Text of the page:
Man with rare cancer given 6 months to live saved by first-of-its-kind transplant




A man suffering from a rare type of cancer called pseudomyxoma peritonei (PMP) which can surround the organs in the abdomen has survived thanks to a groundbreaking multi-organ transplant procedure.

Andy Voge, 33, thought he had six months to live before he met a doctor from the U.K. who successfully removed and replaced all of his affected organs in a first-of-its kind operation in the U.S.

It all began in January 2019, when Voge and his wife, Rachel, living in Minnesota at the time, noticed a bulge on Voge's abdomen. "I didn't really think anything of it. … She called it my funny looking belly button," Andy Voge told NBC News' Kate Snow in a segment aired on TODAY Monday.

Andy and Rachel Voge (Courtesy Andy and Rachel Voge)
Andy and Rachel Voge (Courtesy Andy and Rachel Voge)  

He went to his primary care physician to have it checked out just in case. "He said, it's just an umbilical hernia, we don't need to do anything about it," Voge recalled said. But routine blood work revealed his liver enzymes levels were off.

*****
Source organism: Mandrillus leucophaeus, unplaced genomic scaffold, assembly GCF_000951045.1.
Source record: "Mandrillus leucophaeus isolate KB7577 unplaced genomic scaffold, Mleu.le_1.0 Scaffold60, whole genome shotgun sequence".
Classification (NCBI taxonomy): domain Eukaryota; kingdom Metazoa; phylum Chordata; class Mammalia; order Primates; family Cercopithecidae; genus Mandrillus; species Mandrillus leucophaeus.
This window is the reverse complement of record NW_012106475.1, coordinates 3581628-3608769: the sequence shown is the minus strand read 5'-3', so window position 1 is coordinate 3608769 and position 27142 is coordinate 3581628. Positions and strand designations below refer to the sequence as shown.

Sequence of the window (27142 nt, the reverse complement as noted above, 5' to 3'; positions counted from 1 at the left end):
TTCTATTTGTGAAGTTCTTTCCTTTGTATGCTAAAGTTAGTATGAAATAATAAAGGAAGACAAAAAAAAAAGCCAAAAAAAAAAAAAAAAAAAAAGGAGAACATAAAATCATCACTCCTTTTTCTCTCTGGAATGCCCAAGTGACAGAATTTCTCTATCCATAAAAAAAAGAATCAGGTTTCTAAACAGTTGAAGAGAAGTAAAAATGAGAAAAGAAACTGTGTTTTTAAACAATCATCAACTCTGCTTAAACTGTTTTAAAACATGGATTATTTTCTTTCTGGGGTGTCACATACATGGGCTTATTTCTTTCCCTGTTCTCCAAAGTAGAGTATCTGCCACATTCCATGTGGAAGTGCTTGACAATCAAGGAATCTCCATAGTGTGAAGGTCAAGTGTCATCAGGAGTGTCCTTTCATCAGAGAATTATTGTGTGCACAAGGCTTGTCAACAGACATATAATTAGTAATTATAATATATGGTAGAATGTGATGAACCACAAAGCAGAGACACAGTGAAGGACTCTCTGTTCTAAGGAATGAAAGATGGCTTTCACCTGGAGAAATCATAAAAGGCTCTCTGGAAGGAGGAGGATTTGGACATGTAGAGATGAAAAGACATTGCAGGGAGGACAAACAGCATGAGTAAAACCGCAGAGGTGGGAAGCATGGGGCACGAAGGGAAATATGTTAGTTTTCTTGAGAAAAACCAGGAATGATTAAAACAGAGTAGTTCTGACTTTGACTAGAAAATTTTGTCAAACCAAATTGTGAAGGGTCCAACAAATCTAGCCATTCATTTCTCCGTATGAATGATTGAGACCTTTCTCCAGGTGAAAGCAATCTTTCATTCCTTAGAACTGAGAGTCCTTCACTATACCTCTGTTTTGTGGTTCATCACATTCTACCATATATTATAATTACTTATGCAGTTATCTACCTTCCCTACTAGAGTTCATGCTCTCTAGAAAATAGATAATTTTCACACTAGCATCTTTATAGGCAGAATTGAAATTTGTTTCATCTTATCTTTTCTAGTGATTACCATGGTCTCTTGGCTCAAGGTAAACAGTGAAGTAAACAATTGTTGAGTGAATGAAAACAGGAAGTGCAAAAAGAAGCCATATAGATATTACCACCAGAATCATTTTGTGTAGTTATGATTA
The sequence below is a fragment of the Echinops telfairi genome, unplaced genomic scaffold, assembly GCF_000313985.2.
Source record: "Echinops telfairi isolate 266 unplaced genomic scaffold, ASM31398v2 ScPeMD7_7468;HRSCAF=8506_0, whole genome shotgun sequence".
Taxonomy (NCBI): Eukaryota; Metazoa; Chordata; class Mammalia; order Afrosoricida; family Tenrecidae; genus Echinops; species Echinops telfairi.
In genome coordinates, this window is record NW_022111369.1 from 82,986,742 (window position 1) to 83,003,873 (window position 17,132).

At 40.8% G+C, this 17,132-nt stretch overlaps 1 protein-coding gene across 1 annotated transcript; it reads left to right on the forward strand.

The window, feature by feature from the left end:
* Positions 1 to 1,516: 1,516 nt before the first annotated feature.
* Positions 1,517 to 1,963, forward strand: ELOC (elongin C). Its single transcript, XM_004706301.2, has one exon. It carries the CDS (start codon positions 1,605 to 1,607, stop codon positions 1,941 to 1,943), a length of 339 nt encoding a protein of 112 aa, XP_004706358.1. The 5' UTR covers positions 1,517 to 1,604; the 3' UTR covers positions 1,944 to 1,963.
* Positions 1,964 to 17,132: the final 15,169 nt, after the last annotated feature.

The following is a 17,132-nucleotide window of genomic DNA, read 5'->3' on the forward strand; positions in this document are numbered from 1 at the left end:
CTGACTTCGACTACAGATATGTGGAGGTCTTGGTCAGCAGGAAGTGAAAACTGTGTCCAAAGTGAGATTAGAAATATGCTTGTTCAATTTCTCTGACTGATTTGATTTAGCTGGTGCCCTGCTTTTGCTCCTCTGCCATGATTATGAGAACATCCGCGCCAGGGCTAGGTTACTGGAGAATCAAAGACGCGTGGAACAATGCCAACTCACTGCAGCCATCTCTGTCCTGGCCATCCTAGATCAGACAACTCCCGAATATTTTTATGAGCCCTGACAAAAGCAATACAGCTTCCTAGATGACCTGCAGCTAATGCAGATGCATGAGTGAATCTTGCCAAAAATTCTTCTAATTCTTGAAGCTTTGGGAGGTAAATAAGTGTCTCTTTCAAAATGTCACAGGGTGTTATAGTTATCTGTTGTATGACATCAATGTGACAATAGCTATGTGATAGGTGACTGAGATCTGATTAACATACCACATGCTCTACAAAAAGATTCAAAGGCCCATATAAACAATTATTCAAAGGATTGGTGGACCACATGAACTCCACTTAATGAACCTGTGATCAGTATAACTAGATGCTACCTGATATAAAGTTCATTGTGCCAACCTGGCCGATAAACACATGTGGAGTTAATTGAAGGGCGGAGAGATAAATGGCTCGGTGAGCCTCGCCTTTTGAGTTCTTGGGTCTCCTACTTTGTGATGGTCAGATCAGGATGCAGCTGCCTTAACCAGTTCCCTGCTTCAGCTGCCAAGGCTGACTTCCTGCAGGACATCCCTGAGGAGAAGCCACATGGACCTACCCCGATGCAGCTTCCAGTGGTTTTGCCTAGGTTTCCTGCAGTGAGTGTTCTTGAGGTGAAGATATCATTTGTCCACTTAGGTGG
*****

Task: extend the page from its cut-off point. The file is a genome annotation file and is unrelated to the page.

"So we did an ultrasound the next day, and they found masses in my liver," Voge said. A CT scan the following day would reveal he had cancer of his appendix. Only a few days after going to the doctor for his "funny-looking belly button," he was diagnosed with a rare form of appendix cancer, pseudomyxoma peritonei, or PMP.

It was a complete shock for the couple. "A couple of days before I'd gone for a run, we were eating fine. Everything was normal," Voge said.

PMP, also known as jelly belly, typically starts with a slow-growing tumor in the appendix that bursts and starts squeezing out mucus, Dr. Anil Vaidya, a surgeon at Cleveland Clinic and the Voges' doctor, told Snow.

This causes a buildup of mucus-secreting tumor cells, which slowly fill the abdominal cavity. "There is no control on the amount of mucus that secretes. … It layers and causes compression of the organs inside the abdomen," Vaidya explained. The expansive jelly-like substance can eventually harden like cement and wrap around or strangle the rest of the organs. It can squeeze the intestines, bile ducts, or blood vessels to a point where "patients are obstructed so they can't eat or drink," Vaidya explained.

Because this type of cancer is so slow-growing, it often goes undetected for a long time. Common symptoms include abdominal pain and swelling, but patients may be asymptomatic for years. PMP is commonly missed or misdiagnosed because it is so rare - two to four cases per one million people, according to Vaidya.